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  • 1. Note-taking and Note-making.Materials developed by the Learner Development Unitat the University of Bradford
  • 2. Objectives: identify why note-taking is important distinguish between note-taking and note-making recognise different ways of taking effective notes
  • 3. Why? Active Learning!Actively engage with your source by participating in:1. Summary2. Memory3. Revision4. Concentration
  • 4. What is taking notes? The Magic Four!1. Summary – creates an overview of an entire topic by the end of it2. Memory –writing it down helps you retain the information3. Revision – allows you to refine and improve your understanding4. Concentration –being active, rather than passive, requires and preventsdistraction and accommodates concentration
  • 5. Active Listening and Reading ComponentsPrepare Yourself Sit up straight, have your sources andmaterials handy, be mentally ready to INTERACT with thesource without distractions or disruptions.Make Good Decisions What’s the point of this source? What isimportant to record? Why? How should you do it?Hearing/Seeing is More than Listening/Looking Even if thesource is boring, biased, unattractive, etc., acquire theinformation neededPatterns Discover patterns of organization and emphasis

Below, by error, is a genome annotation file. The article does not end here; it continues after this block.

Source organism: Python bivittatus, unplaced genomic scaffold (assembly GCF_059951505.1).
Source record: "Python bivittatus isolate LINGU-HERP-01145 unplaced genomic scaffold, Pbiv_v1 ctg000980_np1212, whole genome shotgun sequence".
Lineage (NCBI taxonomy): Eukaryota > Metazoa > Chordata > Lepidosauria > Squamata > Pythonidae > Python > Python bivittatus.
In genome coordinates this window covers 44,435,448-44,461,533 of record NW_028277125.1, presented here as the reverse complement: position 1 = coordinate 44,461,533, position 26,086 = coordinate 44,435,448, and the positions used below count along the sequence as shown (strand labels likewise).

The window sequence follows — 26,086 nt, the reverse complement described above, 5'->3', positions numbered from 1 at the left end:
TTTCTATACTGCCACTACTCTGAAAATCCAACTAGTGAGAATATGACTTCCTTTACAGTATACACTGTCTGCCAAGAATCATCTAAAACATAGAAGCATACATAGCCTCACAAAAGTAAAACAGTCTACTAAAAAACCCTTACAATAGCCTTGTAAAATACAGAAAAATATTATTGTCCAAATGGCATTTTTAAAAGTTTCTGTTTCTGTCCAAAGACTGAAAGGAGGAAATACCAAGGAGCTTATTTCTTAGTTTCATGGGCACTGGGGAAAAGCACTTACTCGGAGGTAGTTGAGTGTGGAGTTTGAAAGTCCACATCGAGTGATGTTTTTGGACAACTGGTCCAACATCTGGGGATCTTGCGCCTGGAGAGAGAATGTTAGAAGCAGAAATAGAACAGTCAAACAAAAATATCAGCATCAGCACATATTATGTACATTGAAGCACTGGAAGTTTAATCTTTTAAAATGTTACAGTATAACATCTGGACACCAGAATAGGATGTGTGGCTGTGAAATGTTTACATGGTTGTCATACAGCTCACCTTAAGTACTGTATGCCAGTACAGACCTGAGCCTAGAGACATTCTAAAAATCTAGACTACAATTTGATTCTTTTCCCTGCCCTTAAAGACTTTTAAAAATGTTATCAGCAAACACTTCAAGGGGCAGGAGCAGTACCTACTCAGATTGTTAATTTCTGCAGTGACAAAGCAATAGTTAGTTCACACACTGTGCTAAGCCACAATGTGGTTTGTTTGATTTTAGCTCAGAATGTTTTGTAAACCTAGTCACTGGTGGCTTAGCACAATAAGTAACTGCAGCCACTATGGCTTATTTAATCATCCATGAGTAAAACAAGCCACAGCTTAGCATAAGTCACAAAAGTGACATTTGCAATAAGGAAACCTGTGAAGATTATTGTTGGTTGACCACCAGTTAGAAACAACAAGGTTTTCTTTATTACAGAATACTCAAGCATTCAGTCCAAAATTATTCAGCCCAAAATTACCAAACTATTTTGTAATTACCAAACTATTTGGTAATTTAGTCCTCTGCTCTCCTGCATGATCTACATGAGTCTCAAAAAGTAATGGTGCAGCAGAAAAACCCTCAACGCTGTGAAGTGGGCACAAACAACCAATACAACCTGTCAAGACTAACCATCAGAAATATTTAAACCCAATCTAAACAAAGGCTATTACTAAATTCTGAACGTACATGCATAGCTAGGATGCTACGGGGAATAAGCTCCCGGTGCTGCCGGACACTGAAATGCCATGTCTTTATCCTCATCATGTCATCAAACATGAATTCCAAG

• 6. Key ComponentJOT IT DOWN. Some people make copiousnotes, others merely need a few keyphrases. Even strong auditory learnersneed something to aid their memory. Themessage is, don’t just sit there reading orlistening – record something.
  • 7. Note-taking versus Note-making.It’s simple!Note-taking is recording key information from anothersourceNote-making returning to those notes to annotate,put things into your own words, summarize andhighlight, and add your ideas and impressions to theinformation
  • 8. Types of Notes:Linear, Visual or Voiced Linear: typical classroom notes written in words Visual: images, shapes, colors, and other expressions without focus onwords Voiced: audio-recorded sources and responses to the source
  • 9. Linear Note-Taking ComponentsCreate a specific template which you follow for all of your notes. Itshould include:1. Title: source and date2. Purpose of your notes: Why do you want to learn this?3. Purpose and Background of Source Information4. Main points, examples, and evidence (this is the big part)5. Questions raised by the source
  • 10. Visual Notes Diagrams, charts, tables, graphs, maps Colors, sizes, styles Symbols, icons, doodles
  • 11. © 2007 Expanding Paradigms
  • 12. Voiced (or Audio) Notes Helps reinforce learning and aids auditory learners Use any technology that records but does not distract others.Lectures and Lessons Record a lecture and play it back later. Then record your own notes of what you remember from what you haveheard and compare with the original source.Texts Take pictures or download files of sources to use outside the classroom. Besure this is okay with the creator and presenter of the source.
  • 13. Note-Taking / Note-MakingNote Taking Note MakingAs you learn from the source, take noteshere!After you have finished learning, makenotes here!(review Slide 7)